Optimizing Microsoft SQL Server Analysis Services: MDX Optimization Techniques: Segregating DISTINCT COUNT

7. Change the first line of the query (the comment line) to the following:

— SSP11-2 Distinct Customer Dataset with Isolated DISTINCT Cube

8. Select File –> Save As …

9. Save the query as SSP11-2, to protect SSP11-1.

10. Remove the following (the first calculated member definition within the WITH clause)


   [Measures].[Distinct Customers]


   ‘COUNT(CrossJoin({[Unit Sales]},

   Descendants ([Customers].CurrentMember,

   [Customers].[Name])), ExcludeEmpty)’

11. Change the cube name in the FROM clause from



[Customer Sales]

The query is now pointed toward our new virtual cube. The modified query appears as shown in Figure 32.

Figure 32: The Modified Query

12. Execute the query using the Run Query button.

The results dataset appears as partially depicted in Figure 33.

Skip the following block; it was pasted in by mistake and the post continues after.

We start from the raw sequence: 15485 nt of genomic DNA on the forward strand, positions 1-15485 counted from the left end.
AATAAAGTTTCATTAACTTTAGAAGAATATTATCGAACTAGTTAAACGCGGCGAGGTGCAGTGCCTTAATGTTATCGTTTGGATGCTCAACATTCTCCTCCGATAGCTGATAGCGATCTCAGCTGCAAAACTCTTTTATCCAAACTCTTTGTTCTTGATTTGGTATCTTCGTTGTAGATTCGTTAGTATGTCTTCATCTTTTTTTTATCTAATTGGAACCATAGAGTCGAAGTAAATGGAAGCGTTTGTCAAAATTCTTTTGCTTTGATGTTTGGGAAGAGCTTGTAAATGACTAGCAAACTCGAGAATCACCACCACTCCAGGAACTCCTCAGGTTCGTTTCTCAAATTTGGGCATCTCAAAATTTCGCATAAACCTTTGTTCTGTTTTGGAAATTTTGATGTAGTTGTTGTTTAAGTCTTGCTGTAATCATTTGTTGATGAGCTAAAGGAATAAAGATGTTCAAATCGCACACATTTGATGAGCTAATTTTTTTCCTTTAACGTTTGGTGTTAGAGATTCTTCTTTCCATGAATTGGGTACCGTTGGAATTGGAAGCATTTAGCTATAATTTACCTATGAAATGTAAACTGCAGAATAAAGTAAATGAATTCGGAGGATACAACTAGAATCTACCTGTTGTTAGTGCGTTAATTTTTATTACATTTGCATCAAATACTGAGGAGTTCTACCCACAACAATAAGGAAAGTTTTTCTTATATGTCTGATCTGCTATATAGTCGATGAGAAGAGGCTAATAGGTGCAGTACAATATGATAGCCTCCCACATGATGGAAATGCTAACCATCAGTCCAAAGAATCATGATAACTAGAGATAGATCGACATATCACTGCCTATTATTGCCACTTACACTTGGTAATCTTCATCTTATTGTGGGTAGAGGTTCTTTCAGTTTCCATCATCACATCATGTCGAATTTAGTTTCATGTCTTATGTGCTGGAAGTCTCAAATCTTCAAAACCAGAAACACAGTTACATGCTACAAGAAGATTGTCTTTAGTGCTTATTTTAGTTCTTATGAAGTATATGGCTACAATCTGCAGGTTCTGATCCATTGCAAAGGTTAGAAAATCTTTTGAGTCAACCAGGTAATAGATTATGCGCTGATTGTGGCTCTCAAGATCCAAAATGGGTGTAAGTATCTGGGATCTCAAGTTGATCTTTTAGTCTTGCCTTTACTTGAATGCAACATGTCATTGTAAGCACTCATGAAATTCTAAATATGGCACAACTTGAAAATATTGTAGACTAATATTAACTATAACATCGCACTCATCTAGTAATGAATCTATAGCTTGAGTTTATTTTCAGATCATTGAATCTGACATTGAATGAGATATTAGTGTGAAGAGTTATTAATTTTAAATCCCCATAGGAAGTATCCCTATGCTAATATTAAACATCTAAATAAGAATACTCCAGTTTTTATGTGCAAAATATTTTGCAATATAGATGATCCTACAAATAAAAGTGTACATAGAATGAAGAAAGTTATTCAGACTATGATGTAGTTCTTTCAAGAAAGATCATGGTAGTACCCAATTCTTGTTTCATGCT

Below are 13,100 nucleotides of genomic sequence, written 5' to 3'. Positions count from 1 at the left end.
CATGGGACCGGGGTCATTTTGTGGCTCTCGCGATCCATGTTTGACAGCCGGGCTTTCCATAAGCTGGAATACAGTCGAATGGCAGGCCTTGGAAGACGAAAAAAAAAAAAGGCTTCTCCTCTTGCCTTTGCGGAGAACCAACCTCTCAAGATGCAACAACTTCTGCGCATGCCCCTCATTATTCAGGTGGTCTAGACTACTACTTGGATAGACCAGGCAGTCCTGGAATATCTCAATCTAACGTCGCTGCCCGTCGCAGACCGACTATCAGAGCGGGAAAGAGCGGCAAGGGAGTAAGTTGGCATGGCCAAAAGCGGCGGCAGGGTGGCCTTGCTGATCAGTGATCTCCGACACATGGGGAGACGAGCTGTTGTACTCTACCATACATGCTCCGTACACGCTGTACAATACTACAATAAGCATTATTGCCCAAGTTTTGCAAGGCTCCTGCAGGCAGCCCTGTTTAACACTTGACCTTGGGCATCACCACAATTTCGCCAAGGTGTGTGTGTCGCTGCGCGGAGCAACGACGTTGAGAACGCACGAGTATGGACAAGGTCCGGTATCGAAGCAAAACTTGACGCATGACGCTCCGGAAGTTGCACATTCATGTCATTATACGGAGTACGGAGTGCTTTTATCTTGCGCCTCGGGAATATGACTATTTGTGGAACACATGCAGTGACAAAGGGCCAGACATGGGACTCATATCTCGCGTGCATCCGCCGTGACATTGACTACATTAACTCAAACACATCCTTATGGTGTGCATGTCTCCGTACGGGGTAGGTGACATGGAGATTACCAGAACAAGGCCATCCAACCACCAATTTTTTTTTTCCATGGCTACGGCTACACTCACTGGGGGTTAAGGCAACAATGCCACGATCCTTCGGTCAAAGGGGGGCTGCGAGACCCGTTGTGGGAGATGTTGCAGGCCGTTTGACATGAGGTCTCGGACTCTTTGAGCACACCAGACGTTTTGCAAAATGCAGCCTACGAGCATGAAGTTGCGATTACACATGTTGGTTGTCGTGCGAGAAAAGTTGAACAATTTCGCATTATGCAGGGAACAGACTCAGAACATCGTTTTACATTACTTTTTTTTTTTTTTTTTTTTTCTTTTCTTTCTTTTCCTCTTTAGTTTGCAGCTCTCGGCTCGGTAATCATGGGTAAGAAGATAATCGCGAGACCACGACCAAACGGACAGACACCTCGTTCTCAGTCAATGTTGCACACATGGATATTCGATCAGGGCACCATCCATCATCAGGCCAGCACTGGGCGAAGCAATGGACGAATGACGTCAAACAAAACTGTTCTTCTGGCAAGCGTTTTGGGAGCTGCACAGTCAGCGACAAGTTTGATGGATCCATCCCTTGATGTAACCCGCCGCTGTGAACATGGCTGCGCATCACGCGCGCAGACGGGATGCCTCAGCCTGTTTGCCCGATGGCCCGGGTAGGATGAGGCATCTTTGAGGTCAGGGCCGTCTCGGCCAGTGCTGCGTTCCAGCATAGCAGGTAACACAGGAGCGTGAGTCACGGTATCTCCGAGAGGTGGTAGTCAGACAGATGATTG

Figure 33: The Results Dataset (Partial View)

We notice, after clicking Run Query, that the query runs and data is returned appreciably faster than the initial query we created in the first section of this article. This is because only the new DISTINCT_CUSTOMERS cube is subjected to the intensive portion of processing required to return the detailed set needed by the calculations we have put into place. The DISTINCT_CUSTOMERS cube, with only one measure, is much smaller than the Sales cube, so less processing is necessary to render the all-important distinct count for our query. As we see, the results are identical to those of our initial query, with all that remains being to format the Avg Sales per Customer calculated measure, if we choose to do so.



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